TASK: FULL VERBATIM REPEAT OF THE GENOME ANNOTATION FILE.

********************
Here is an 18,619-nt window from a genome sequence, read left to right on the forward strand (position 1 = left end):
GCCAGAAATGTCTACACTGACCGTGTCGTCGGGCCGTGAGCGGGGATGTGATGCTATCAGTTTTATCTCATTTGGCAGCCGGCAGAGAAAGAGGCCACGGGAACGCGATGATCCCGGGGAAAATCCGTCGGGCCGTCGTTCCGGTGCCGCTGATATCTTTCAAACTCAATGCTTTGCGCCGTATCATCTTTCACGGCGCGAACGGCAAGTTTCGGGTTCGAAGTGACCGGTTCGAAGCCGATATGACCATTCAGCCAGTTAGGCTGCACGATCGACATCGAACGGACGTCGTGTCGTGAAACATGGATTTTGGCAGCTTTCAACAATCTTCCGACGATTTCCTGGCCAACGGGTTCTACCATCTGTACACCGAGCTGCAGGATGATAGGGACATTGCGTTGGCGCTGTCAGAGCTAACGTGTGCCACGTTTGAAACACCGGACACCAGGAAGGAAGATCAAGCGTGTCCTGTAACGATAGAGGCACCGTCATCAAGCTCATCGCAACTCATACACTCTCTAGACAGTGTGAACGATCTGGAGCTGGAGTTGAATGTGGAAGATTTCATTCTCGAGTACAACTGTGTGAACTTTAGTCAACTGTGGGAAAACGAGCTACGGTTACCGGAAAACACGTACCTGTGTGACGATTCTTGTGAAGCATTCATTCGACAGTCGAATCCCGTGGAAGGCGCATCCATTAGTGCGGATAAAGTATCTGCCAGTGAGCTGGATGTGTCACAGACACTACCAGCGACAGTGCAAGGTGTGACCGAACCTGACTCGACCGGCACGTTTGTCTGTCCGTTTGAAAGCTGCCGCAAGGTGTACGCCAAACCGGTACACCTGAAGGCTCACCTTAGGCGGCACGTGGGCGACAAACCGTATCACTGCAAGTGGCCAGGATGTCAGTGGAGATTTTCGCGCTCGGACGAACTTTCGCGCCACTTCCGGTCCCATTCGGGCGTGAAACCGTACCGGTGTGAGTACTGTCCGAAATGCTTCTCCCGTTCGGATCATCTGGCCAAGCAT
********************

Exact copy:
Here is an 18,619-nt window from a genome sequence, read left to right on the forward strand (position 1 = left end):
GCCAGAAATGTCTACACTGACCGTGTCGTCGGGCCGTGAGCGGGGATGTGATGCTATCAGTTTTATCTCATTTGGCAGCCGGCAGAGAAAGAGGCCACGGGAACGCGATGATCCCGGGGAAAATCCGTCGGGCCGTCGTTCCGGTGCCGCTGATATCTTTCAAACTCAATGCTTTGCGCCGTATCATCTTTCACGGCGCGAACGGCAAGTTTCGGGTTCGAAGTGACCGGTTCGAAGCCGATATGACCATTCAGCCAGTTAGGCTGCACGATCGACATCGAACGGACGTCGTGTCGTGAAACATGGATTTTGGCAGCTTTCAACAATCTTCCGACGATTTCCTGGCCAACGGGTTCTACCATCTGTACACCGAGCTGCAGGATGATAGGGACATTGCGTTGGCGCTGTCAGAGCTAACGTGTGCCACGTTTGAAACACCGGACACCAGGAAGGAAGATCAAGCGTGTCCTGTAACGATAGAGGCACCGTCATCAAGCTCATCGCAACTCATACACTCTCTAGACAGTGTGAACGATCTGGAGCTGGAGTTGAATGTGGAAGATTTCATTCTCGAGTACAACTGTGTGAACTTTAGTCAACTGTGGGAAAACGAGCTACGGTTACCGGAAAACACGTACCTGTGTGACGATTCTTGTGAAGCATTCATTCGACAGTCGAATCCCGTGGAAGGCGCATCCATTAGTGCGGATAAAGTATCTGCCAGTGAGCTGGATGTGTCACAGACACTACCAGCGACAGTGCAAGGTGTGACCGAACCTGACTCGACCGGCACGTTTGTCTGTCCGTTTGAAAGCTGCCGCAAGGTGTACGCCAAACCGGTACACCTGAAGGCTCACCTTAGGCGGCACGTGGGCGACAAACCGTATCACTGCAAGTGGCCAGGATGTCAGTGGAGATTTTCGCGCTCGGACGAACTTTCGCGCCACTTCCGGTCCCATTCGGGCGTGAAACCGTACCGGTGTGAGTACTGTCCGAAATGCTTCTCCCGTTCGGATCATCTGGCCAAGCAT